The Cowboys’ offensive line took two massive hits over the past few months: Travis Frederick retired this offseason, and Tyron Smith suffered a major injury this summer. The Cowboys also lost former second-round pick Connor Williams to the Dolphins in free agency. Now, Dallas has to figure out their left tackle spot with aging legend Jason Peters starting out on the practice squad. Tyler Smith has impressive upside, but the Cowboys only used him at guard this offseason, and he is still learning that position.
New York Giants: Cornerback
The Giants’ cap issues forced them to move on from top corner James Bradberry this offseason. After Bradberry scurried south to Philadelphia, the Giants were left with Adoree’ Jackson and not much else at the position. Presumed co-starter Aaron Robinson was repeatedly embarrassed in the preseason, and Darnay Holmes is a better fit for the slot. Rookie Cordale Flott could eventually join the lineup, but he’s still learning and is probably a better fit for nickel as well.
Philadelphia Eagles: Safety
While the Eagles pulled off a barnburner of a trade for C.J. Gardner-Johnson ahead of the final cut deadline, the safety group still has more questions than answers in Philly. Marcus Epps has had a really encouraging offseason, but he’s never been a full-time starter, and Gardner-Johnson has never been a full-time safety in the NFL. Plus, K’Von Wallace, Josiah Scott, and Reed Blankenship have yet to show they can be worthwhile depth pieces in the secondary.
Washington Commanders: Cornerback
The Commanders had to put in two waiver claims on cornerbacks following final cuts to fill their depth chart. While Kendall Fuller continues to ascend a starting cornerback, and William Jackson is a solid No. 2, the rest of the group is rough when it comes to proven entities. Benjamin St-Juste, Rachad Wildgoose, Tariq Castro-Fields, and Christian Holmes will all be asked to contribute this season, and the two in the middle are just learning the defense now.
Chicago Bears: Offensive line
Tale as old as time, song as old as rhyme, the Bears and their offensive line. Chicago has struggled to protect Justin Fields to this point, and it feels like that problem will continue to persist under a new regime. The Bears are in such bad shape upfront that they were the only team to put in a claim for former first-round pick Alex Leatherwood’s fully guaranteed contract.
Green Bay Packers: Wide receiver
When a team loses the best wideout in the game, the front office is almost always going to scramble for quantity over quality. While Christian Watson and Romeo Doubs are excellent prospects, they are still rookies. Allen Lazard, Randall Cobb, and Sammy Watkins form a solid trio of veterans, but they don’t have a go-to guy among the group.
Detroit Lions: Linebacker
The Lions plan to start Chris Board and Alex Anzalone at linebacker in their nickel-heavy defense. While Board and Anzalone aren’t completely useless, teams with tight ends should be licking their chops in their matchups. The Lions needed to upgrade their group, and instead, they settled for a Jarrad Davis reunion that led to his second exit from the team.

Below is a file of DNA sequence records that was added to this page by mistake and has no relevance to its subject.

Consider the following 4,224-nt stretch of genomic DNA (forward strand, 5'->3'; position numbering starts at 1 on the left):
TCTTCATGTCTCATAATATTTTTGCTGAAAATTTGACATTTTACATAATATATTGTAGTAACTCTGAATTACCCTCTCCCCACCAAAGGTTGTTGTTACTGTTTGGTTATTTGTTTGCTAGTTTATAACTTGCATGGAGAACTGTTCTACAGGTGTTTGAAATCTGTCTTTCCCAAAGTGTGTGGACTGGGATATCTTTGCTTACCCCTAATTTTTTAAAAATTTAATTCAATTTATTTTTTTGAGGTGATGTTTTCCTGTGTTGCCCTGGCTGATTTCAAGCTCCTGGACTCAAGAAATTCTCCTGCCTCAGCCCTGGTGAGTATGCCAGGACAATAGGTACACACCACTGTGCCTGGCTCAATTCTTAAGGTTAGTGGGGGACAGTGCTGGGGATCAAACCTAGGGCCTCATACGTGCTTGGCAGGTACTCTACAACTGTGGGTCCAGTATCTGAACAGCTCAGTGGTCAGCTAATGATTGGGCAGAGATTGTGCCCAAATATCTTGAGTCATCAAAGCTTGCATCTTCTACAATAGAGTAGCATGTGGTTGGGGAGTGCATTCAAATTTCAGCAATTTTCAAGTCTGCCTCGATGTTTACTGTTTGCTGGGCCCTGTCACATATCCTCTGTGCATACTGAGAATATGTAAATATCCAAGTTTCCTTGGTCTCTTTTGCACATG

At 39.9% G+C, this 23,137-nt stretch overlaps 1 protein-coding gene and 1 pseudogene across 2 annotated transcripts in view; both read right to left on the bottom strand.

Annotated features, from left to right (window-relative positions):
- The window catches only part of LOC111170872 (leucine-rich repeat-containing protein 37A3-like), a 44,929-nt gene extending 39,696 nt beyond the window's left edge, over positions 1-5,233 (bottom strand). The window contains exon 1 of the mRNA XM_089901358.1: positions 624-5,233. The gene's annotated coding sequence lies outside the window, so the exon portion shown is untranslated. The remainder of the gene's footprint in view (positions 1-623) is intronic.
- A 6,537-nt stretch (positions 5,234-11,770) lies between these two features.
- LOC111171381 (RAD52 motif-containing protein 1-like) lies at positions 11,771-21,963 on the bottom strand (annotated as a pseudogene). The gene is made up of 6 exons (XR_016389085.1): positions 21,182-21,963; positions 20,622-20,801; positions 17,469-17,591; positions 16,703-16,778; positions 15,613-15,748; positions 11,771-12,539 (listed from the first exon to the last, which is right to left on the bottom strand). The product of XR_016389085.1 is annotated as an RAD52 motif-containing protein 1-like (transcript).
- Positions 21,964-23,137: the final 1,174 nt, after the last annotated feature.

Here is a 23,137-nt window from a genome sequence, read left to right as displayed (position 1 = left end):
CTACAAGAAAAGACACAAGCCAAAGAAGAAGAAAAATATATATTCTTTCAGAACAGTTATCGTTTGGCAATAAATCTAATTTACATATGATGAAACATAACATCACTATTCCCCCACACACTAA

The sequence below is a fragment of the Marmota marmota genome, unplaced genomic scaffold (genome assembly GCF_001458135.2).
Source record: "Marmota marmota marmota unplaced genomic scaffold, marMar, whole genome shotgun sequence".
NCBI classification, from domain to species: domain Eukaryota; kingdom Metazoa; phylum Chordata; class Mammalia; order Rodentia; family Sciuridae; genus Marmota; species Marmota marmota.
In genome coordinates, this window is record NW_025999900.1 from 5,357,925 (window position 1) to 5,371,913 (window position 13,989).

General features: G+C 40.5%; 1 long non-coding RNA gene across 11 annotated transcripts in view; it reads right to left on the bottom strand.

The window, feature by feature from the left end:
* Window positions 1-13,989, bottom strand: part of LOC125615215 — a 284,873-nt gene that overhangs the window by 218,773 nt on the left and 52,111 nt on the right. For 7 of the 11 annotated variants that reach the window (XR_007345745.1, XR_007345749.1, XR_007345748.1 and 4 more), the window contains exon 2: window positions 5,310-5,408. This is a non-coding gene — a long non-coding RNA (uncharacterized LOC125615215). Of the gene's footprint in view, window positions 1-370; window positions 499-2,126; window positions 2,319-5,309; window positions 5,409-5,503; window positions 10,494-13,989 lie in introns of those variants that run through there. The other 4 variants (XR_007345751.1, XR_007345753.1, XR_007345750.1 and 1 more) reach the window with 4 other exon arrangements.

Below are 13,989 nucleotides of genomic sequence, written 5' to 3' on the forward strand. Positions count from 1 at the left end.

Minnesota Vikings: Defensive line
The Vikings traded for Ross Blacklock during final cuts, and that might be their Hail Mary move to make the defensive line better at this point. While Harrison Phillips and Dalvin Tomlinson are surefire NFL starters, the rest of the group has question marks, and the depth is underwhelming.
Atlanta Falcons: Running back
While Cordarrelle Patterson’s transition into a running back has been fascinating, the Falcons’ positional depth chart leaves a lot to be desired. Critics have consistently bashed the Falcons’ receiver group, and running back is a really unconventional depth chart in Atlanta. The Falcons are counting on rookie Tyler Allgeier and journeyman Damien Williams to fill out the rotation and make it work.
Carolina Panthers: Tight end
Tight end weakness will be a theme in the NFC South. While PFN considered naming the OL as the Panthers’ biggest weakness, tight end is missing a key playmaking component. Sure, the Panthers don’t rely heavily on tight ends to make plays, but Tommy Tremble and Ian Thomas are more likely to block on a big run than make plays with their hands as receivers.
New Orleans Saints: Tight end
The Saints weren’t able to upgrade at tight end this year, and their depth chart at the position isn’t particularly inspiring. Nick Vannett and Adam Trautman are solid role players, but adding Taysom Hill to the mix doesn’t do much for the unit. That said, at least the Saints have playmakers everywhere else.
Tampa Bay Buccaneers: Tight end
The Buccaneers’ tight end group took a hit when Rob Gronkowski decided his second retirement would stick (for now) this offseason. While Cameron Brate is a serviceable player and Kyle Rudolph has plenty of experience, neither is an ideal starter for a team that has Super Bowl aspirations.
Arizona Cardinals: Cornerback
While Byron Murphy is a stud in the slot, the Cardinals lack proven presences on the outside. Antonio Hamilton and newly-acquired Trayvon Mullen are expected to man those spots, but neither has done much of note in this defense. Hamilton has plenty of experience as a backup corner and played in Arizona last year, but he’s not necessarily an ideal starter. The Cardinals traded the NFL equivalent of a store-brand orange juice for Mullen, who was part of the Raiders’ 3M (Mike Mayock moves) purge.
Los Angeles Rams: Offensive line
The Rams lost left tackle Andrew Whitworth and right guard Austin Corbett to free agency this offseason. While the rest of the gang is solid enough, those two spots on the depth chart have question marks. Will Joe Noteboom and Cole Shelton be able to pick up the slack?
San Francisco 49ers: Secondary
There’s been quite a bit of movement in the 49ers’ secondary this offseason. While the group has gotten younger, it’s hard to say they’ve gotten better, especially with Jason Verrett and Jimmie Ward sidelined with injuries on IR. Charvarius Ward is maybe the only name that casual NFL fans would recognize on the depth chart.
Seattle Seahawks: Quarterback
The Seahawks staged a bewildering QB competition between Geno Smith and Drew Lock this offseason. The results were, as you’d expect, not very good. Smith leads a Seahawks’ offense that is otherwise fine, but obviously, that doesn’t mean much.